More Morrison Spring Photos

A largemouth bass


                 & another eel


Some bass like to hide in the 1st Cave during the day and feed in the Spring Basin at night


Just like the first picture above, if there were no fish in the shot, the water is so clear there is no way to tell that it was taken underwater...

Eels inside the First Cave


eels can be a bit startling for an unsuspecting scuba diver.


You just have to remember that these caves belong to the creatures that live here. 

It is their dark world and you are just a visitor.

Second Cave entrance taken from above (and a bit too close) - the opening is about 8 feet horizontally and 5 feet vertically.


Spring water flows out of the opening on the order of 30,000 gallons per minute, so swimming directly into the cave is not an option. 

However, it can be easily done by  grasping the top edge of the opening  from above and simply pulling yourself through.  Once inside the force of the water flow disappears.


Swimming out of the 2nd Cave is a rocket ride, and safe, as long as you remember to exhale before you ascend.  However, if you forget, your lungs will explode.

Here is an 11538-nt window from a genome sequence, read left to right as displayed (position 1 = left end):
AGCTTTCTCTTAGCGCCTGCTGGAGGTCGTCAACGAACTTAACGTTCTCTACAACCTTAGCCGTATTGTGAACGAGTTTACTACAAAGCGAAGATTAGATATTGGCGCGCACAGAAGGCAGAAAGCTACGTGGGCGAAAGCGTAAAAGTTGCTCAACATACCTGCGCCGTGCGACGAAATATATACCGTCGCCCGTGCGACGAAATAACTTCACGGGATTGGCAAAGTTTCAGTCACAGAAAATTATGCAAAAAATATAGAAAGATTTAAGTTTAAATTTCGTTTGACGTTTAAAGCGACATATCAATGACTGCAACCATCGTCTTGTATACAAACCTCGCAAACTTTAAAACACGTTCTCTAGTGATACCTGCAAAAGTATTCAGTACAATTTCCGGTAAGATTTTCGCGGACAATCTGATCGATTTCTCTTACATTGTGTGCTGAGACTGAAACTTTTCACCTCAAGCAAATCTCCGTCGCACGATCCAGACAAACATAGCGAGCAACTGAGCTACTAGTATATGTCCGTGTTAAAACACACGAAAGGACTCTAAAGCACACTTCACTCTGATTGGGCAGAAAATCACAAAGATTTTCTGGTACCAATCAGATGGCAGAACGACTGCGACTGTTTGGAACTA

At the bottom of the Second Cave, about 120 feet deep, is the entrance to the

Third Cave.


The entrance is long and small, requiring scuba tanks to be removed and pushed ahead of the diver.


Dives to 100 feet and deeper are dangerous

and require much skill. 


Dives into the Third Cave are extremely dangerous.

Another awesome Joel Adler shot from near the Second Cave entrance, looking up the wide shaft called “The Chimney” that leads down to the Second Cave entrance about 60 feet from the surface.


This shot was taken near midday.  If it had been in color, the shaft of light would be a brilliant, azure blue.

Two divers sitting on the original, iconic log that spanned the width of the crater.

The log was unique: nearly 50 feet long and almost the same diameter from end to end, but not milled.


The log was removed by thieving profiteers in the 1990’s.


This shot was taken from just inside the First Cave entrance.


Note the small air pockets in the roof of the cave

Unfortunately I have no wide shot photos of the inside of the 2nd Cave

The cave is very large, and I suppose a camera’s flash couldn’t provide enough light for a landscape picture, which is very unfortunate.

Looking into the Abyss:   

The tunnel into the 3rd Cave

still near 125 feet deep

at this point. 


The darkness appears to be the end of the tunnel, but it drops off sharply and descends straight down for about 100 feet, placing the diver near 220 feet deep.


In 1958 a professional dive team reached 325 feet on compressed air. 

(there is much more to this story)


A record depth of 290 feet on compressed air was recorded on that dive, but the record was soon broken elsewhere.

1960’s photo

1960’s photo

1960’s photo

1960’s photo

1960’s photo

1960’s photo